Monday, April 09, 2018

The Smartest Boys In The Room

Too much of the conversation about Obamacare gets stuck in the great battle of '09, the public option vs. the not public option. For a variety of reasons the public option could've and likely would've solved many of the problems with Obamacare (mostly meaning the exchanges, all the regulatory stuff about insurance generally was mostly good), but the problems of Obamacare weren't simply "private insurance and our health care system generally sucks." Obamacare was badly designed in a lot of other ways, some of which probably could have been fixed without pissing off Joe Lieberman, and some of which were a demonstration that the smart guys who designed the thing weren't nearly as smart as they thought they were. They fucked up.

When ObamaCare was being designed and negotiated, many liberals confidently predicted it would make large changes to the basic structure of the American insurance system. Everywhere would have a robust private insurance marketplace that would provide insurance that was just about as good as anything else you could get. That accomplished, perhaps even employers might start pushing their employees onto the exchanges, and we could finally start demolishing the incredibly dumb and inefficient employer-provided insurance system. Though there are some requirements for larger employers to provide insurance in the law, the Congressional Budget Office still predicted a moderate decline in the fraction of Americans getting coverage through their employer.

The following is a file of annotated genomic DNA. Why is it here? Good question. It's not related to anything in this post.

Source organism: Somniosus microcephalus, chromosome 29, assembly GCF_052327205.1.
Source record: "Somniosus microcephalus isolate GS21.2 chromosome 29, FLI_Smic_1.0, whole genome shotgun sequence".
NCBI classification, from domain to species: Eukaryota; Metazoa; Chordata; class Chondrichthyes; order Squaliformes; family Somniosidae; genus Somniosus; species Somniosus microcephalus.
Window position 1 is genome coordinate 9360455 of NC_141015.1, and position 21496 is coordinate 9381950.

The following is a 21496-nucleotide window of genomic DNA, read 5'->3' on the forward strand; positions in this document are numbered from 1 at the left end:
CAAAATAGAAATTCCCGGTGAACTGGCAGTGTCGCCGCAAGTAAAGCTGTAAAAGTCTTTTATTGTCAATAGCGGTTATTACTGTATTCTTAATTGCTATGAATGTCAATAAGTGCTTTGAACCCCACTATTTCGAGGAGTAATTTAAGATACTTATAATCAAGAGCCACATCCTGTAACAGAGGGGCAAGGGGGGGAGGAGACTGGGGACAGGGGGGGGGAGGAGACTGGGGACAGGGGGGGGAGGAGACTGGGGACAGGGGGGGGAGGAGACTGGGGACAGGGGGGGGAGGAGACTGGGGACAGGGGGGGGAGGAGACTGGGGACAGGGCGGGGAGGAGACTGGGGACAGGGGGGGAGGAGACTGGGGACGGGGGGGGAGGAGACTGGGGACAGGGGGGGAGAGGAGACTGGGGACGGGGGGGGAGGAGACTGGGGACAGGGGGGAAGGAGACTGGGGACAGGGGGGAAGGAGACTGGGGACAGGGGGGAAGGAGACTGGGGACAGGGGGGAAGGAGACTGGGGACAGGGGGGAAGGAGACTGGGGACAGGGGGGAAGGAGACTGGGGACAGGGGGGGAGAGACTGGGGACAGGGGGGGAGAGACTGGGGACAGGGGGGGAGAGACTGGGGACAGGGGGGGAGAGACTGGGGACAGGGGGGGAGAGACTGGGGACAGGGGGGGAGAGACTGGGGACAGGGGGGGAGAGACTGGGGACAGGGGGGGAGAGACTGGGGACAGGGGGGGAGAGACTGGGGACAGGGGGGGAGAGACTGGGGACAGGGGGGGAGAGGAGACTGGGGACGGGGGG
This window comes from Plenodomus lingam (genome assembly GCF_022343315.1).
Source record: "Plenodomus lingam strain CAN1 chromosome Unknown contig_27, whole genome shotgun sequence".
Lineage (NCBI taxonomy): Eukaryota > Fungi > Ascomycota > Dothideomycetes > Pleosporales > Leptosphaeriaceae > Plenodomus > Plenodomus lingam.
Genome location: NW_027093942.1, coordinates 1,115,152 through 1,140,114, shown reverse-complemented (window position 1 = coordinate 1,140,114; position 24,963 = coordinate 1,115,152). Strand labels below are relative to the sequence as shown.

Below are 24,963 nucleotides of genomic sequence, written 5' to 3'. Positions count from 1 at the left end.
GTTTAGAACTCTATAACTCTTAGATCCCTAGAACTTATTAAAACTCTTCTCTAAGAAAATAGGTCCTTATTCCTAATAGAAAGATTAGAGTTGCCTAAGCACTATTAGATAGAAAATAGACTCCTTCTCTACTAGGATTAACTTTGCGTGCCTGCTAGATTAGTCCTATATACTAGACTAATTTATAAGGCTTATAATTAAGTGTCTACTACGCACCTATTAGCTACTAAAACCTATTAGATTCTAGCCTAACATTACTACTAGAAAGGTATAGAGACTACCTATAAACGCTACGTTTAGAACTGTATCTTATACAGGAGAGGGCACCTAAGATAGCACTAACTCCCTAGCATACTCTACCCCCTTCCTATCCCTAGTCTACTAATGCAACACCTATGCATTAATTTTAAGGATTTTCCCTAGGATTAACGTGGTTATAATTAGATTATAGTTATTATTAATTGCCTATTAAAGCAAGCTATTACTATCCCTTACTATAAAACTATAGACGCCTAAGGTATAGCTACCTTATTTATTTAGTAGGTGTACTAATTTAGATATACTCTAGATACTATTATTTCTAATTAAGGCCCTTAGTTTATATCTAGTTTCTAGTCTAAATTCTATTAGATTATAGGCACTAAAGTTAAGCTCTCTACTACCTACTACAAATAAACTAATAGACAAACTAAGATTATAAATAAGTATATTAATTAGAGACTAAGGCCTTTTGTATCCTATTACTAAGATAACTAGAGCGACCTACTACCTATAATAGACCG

That hasn't happened at all. The employer market has declined slightly, but only following the pre-ObamaCare trend. Meanwhile, the exchanges have mostly settled down into a weird, funhouse-mirror simulation of Medicaid disguised as a private market — useful almost entirely for lower-income people who are eligible for subsidies. As Vanderbilt health policy professor John Graves told Vox's Dylan Scott, "the marketplaces are really functioning more broadly in their role as an extension of the public safety net than in their role as a competitive market."

It wasn't simply an ideological debate or even a debate over what could get Joe Lieberman's votes. It was also a debate between technocrats, but the ones on the inside declared (as always happens) that they were the Very Serious People, the wise wonks with a monopoly on mad technocratic skillz, and that their critics were just unrealistic children looking for unicorns.

As with many things, admitting fault isn't just about self-flagellation, it's necessary for moving forward. Obamacare "fixes" - if ever they are possible to pass - will likely compound the problems unless the architects acknowledge its flaws or they are replaced.